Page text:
By substituting anti-Zionism for anti-Semitism, it appealed to many well-intentioned and progressive individuals (not useful idiots) in the West who would have been otherwise repelled by overt anti-Semitic overtones. Looking at the content of bitter debates over the relationship between anti-Semitism and anti-Zionism in the Labour Party; Ken Livingstone’s view that Hitler supported Zionism in the 1930s and Jewish emigration to Palestine “before he went mad and killed six million Jews”; that Zionists collaborated in the deportation of Hungarian Jews to Auschwitz in 1944 to ensure that some Jews be allowed to go to Palestine; that Israel was a settler-colonial enterprise founded on the same racist ideology as Nazism and Apartheid-era South Africa; that it is an outpost of American imperialism ; that Zionists through the tentacles of Israeli embassies and advocacy/ campaign organisations and favoured spokespersons which comprise the ubiquitous Israeli Lobby control the world’s banks, media outlets and political decision-makers, one can trace a not so distant lineage to the Soviet anti-Zionist campaign (Tabarovsky: p.7).
Just as the Soviet anti-Zionist campaign had nothing really to do with justice for the Palestinians and proper peace and reconciliation with the Israelis but was about bolstering one of the twentieth century’s greatest tyrannies so their copycats in the Labour Party, many of whom have migrated from the Marxist-Leninist left, in treating Israel-Palestine as an empty vessel into which to project their own ideological and identity phantasies (as certain far right figures such as Katie Hopkins and lobbies such as Christian Dispensationalists project their pathologies onto Israel). Labour anti-Zionists may vehemently abjure any anti-Semitic prejudice or motivation but as has already been shown by those who have mined the seams of Corbynista and (purportedly) pro-Palestinian social media ecology these two “antis” have formed more than the occasional marriage of convenience. The post-Soviet careers of the manufacturers of the Soviet antizionist campaign provide a possible clue as to the ultimate political destiny of Labour’s antizionist campaign, if they have not already formed (informally at least) their red-brown alliance.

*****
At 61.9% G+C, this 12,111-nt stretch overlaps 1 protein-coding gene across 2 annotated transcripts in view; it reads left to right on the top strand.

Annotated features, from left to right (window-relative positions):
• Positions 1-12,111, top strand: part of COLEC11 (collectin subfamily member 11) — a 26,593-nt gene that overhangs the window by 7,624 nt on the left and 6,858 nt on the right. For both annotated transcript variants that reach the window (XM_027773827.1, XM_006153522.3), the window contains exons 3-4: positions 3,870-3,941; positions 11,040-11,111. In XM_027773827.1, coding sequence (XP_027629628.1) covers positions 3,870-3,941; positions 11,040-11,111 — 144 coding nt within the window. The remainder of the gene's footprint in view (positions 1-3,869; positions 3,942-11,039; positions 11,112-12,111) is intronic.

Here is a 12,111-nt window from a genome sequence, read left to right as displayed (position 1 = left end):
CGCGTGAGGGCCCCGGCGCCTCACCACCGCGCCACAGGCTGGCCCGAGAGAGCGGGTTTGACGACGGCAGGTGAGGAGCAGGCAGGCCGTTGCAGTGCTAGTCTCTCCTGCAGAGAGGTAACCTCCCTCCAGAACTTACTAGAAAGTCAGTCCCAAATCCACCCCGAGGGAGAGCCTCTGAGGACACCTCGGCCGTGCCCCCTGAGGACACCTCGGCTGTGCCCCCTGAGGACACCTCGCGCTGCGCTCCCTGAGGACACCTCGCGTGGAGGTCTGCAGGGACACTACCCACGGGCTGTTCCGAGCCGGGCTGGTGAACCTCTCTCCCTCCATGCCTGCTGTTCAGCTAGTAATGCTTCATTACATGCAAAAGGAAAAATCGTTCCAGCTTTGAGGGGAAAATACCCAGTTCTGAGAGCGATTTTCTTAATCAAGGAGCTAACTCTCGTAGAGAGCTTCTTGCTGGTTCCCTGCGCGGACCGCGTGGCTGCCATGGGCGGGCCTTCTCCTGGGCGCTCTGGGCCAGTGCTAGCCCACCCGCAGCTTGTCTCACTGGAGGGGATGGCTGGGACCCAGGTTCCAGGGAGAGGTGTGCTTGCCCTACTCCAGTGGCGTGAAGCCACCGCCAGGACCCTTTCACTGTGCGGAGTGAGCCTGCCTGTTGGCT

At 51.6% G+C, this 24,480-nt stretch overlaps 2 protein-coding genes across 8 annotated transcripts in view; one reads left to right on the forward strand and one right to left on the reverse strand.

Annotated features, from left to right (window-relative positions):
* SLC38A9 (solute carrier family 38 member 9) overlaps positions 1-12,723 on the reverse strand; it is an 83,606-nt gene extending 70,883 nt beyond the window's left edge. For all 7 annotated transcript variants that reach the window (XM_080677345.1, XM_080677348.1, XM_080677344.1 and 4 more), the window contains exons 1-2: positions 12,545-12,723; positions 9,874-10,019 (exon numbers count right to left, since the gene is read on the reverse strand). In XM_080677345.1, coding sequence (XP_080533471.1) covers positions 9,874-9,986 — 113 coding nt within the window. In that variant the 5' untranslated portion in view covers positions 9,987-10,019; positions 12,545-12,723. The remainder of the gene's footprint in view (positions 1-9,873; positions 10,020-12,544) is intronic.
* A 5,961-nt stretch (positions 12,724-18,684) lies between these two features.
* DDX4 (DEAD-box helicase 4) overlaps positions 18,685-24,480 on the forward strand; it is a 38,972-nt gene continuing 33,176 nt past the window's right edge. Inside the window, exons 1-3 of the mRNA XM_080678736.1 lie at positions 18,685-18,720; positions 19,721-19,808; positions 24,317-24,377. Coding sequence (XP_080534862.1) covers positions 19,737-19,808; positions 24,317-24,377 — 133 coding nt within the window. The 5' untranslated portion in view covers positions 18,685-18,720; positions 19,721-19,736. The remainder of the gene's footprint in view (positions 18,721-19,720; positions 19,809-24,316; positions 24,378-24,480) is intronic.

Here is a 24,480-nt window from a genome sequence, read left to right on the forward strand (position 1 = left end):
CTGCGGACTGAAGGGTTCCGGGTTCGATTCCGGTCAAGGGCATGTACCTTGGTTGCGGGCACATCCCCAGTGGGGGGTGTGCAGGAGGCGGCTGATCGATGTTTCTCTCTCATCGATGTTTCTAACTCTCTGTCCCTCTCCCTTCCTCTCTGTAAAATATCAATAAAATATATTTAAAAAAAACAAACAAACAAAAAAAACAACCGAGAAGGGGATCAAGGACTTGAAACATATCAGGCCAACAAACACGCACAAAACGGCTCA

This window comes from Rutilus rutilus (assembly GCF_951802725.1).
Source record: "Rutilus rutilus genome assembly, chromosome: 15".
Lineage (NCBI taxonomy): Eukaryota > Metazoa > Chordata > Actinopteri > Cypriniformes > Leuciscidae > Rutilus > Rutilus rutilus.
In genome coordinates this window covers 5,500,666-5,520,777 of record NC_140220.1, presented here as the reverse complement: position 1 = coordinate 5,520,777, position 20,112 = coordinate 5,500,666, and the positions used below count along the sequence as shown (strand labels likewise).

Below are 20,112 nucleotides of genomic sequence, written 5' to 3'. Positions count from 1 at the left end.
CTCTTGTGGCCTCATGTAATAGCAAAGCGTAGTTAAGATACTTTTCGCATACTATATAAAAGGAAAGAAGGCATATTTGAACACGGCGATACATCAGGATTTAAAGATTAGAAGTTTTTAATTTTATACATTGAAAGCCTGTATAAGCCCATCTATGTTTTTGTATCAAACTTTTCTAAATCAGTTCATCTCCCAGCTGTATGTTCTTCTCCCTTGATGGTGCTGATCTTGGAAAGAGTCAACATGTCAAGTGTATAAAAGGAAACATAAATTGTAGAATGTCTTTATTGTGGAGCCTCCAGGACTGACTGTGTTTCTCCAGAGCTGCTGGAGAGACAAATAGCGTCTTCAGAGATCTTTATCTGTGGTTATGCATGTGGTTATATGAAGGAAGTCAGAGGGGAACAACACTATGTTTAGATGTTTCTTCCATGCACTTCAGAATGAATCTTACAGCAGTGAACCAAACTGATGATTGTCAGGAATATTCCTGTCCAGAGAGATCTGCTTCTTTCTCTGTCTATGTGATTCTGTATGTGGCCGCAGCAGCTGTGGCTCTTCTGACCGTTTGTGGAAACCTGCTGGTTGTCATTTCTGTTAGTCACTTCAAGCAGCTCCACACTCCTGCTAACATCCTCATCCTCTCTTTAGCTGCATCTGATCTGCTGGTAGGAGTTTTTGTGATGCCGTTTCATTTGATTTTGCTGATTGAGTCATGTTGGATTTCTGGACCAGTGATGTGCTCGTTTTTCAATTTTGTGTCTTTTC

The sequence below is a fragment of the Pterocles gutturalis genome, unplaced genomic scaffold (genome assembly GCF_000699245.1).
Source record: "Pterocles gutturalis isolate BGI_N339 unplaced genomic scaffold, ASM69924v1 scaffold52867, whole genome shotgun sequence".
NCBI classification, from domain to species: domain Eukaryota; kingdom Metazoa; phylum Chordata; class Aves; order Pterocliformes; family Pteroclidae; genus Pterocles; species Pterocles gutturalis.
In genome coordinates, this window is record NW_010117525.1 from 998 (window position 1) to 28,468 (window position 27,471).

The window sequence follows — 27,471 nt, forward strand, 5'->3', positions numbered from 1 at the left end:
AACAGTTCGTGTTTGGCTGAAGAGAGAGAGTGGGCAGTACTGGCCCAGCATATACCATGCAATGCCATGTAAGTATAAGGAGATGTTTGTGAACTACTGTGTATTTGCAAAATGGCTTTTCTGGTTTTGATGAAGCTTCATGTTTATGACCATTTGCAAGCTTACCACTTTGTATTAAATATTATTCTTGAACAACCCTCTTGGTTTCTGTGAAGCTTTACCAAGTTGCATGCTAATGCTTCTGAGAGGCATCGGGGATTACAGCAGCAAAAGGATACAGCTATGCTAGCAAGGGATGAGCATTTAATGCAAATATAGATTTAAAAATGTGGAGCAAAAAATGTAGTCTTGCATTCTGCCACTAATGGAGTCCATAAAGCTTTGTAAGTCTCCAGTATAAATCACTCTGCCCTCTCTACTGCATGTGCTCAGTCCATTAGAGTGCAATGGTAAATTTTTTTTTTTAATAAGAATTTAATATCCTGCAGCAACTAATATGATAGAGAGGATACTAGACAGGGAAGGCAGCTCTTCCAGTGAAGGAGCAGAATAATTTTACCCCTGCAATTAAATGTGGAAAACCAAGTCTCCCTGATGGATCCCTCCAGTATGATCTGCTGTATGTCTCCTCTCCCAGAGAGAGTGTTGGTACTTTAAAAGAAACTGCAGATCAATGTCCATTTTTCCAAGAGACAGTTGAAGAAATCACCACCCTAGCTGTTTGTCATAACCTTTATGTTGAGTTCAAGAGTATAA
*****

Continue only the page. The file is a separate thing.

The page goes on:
Izabella Tabarovsky, 2019, Soviet Anti-Zionism and Contemporary Left Antisemitism Fathom Journal, May.
⏩ Barry Gilheany has joined the Jewish Labour Movement as an affiliate member and encourages fellow labour movement colleagues concerned about Labour’s anti-Semitism problem to do the same.